Last week the Colorado Supreme Court held hearings on the proposed “Civil Access Pilot Project” which proposes new, streamlined procedures for two types of lawsuits: 1) medical malpractice actions, and 2) certain types of “business” litigation. If approved by the Supreme Court, the pilot program will apply to cases filed in five Front Range jurisdictions (Jefferson County, Denver, Adams County, Arapahoe County and Boulder County) for two years after the effective date. After that period, presumably a decision will be made whether to adopt the rules statewide. The new rules will affect physicians and other health care providers in medical malpractice and business lawsuits, health care and medical malpractice lawyers, and plaintiffs. The new procedures will not apply to Colorado state medical board cases.
Assuming the proposed rules are adopted in their current form, they represent a departure from the current civil rules. According to Law Week Colorado, the Colorado Medical Society is concerned that the new rules will make it more difficult to defend themselves in medical malpractice cases. This concern appears to be based on the new expert witness rules applicable to medical malpractice cases. For example, the new rules require that the parties produce expert reports simultaneously, rather than allowing a defense expert to respond to the plaintiff’s expert. The “simultaneous disclosure” provision is similar to the procedure used in medical board cases, and does present a significant issue for doctors defending their care. The new rules also will require that expert witnesses submit a complete, signed report, with all supporting material, and a host of other information typically requested in discovery.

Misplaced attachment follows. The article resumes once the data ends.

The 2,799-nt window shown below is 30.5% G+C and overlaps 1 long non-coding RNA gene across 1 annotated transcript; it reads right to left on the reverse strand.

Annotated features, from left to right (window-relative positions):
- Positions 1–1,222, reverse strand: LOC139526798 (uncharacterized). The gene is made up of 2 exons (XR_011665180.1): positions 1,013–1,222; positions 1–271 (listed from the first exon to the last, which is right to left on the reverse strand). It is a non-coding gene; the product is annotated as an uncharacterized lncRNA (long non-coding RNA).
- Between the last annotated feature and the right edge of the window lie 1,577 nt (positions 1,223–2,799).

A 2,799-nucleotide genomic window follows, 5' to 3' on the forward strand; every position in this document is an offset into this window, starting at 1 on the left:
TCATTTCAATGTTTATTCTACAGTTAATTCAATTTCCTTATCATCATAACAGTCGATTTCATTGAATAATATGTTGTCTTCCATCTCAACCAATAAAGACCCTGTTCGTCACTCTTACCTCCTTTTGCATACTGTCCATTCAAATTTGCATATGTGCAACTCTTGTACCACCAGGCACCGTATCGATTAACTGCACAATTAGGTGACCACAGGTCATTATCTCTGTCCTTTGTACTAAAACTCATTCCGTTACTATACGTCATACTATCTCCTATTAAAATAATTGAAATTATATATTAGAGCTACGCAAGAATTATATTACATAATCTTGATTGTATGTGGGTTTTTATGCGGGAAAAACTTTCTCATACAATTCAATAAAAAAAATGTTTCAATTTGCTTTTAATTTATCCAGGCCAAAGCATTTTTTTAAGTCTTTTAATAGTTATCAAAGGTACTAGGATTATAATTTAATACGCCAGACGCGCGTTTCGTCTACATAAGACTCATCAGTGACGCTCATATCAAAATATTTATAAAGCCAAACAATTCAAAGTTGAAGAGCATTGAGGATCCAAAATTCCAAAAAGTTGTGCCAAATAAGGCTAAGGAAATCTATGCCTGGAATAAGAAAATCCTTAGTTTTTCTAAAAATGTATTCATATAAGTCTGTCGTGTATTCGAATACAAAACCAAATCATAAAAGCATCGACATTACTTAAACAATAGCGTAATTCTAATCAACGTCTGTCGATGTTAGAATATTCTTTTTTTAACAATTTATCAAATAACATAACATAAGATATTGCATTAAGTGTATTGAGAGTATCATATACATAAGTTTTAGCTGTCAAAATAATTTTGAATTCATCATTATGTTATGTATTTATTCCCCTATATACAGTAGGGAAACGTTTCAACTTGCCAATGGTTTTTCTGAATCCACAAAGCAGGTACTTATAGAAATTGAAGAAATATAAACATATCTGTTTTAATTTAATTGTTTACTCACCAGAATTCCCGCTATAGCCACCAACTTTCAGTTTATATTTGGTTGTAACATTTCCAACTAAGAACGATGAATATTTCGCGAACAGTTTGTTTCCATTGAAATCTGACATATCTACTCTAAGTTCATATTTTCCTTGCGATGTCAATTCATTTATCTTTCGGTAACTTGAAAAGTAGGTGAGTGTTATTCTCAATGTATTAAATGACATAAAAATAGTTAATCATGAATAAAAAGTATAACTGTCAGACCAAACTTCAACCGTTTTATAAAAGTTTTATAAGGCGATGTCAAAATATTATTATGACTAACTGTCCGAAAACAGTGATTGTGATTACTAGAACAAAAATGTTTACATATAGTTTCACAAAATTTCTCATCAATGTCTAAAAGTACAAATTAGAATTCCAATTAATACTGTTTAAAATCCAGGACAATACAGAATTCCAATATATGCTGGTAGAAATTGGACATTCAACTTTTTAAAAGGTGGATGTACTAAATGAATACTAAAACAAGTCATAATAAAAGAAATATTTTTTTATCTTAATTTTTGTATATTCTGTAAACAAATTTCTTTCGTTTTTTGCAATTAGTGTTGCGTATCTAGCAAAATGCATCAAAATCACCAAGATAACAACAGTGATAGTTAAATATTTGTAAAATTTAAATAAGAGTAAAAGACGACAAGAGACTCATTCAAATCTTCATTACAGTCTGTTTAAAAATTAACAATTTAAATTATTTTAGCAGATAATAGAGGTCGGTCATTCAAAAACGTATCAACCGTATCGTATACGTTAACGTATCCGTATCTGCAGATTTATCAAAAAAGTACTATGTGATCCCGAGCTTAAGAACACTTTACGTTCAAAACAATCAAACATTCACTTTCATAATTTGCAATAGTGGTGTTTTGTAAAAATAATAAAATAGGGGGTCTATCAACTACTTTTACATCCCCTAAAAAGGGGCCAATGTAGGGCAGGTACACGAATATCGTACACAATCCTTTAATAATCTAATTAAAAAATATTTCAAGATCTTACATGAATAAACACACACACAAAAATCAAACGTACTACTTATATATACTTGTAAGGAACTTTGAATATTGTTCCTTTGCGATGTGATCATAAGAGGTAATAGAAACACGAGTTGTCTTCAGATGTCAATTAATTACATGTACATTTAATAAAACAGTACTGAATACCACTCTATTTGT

Significantly, the new rules prohibit expert depositions, and limit expert witnesses to one per side per specialty. This provision is especially troublesome for cases involving multiple providers, as it may limit a party’s ability to choose their own experts. The proposed rules contemplate that physicians of the same specialty will share a single expert “unless the parties are able to demonstrate a lack of commonality.” Another interesting provision does not count treating providers towards the expert limit, as long as their opinions are limited to their own evaluation, diagnosis, care and treatment. A defendant physician will be permitted to testify on his or her own behalf, and also have an expert witness. It is possible that the new rules will be a positive change if enforced properly and minimize the time and expense of litigation. However, it may hamper a doctor’s defense in medical malpractice cases.
A copy of the proposed Civil Access Project Rules can be viewed here.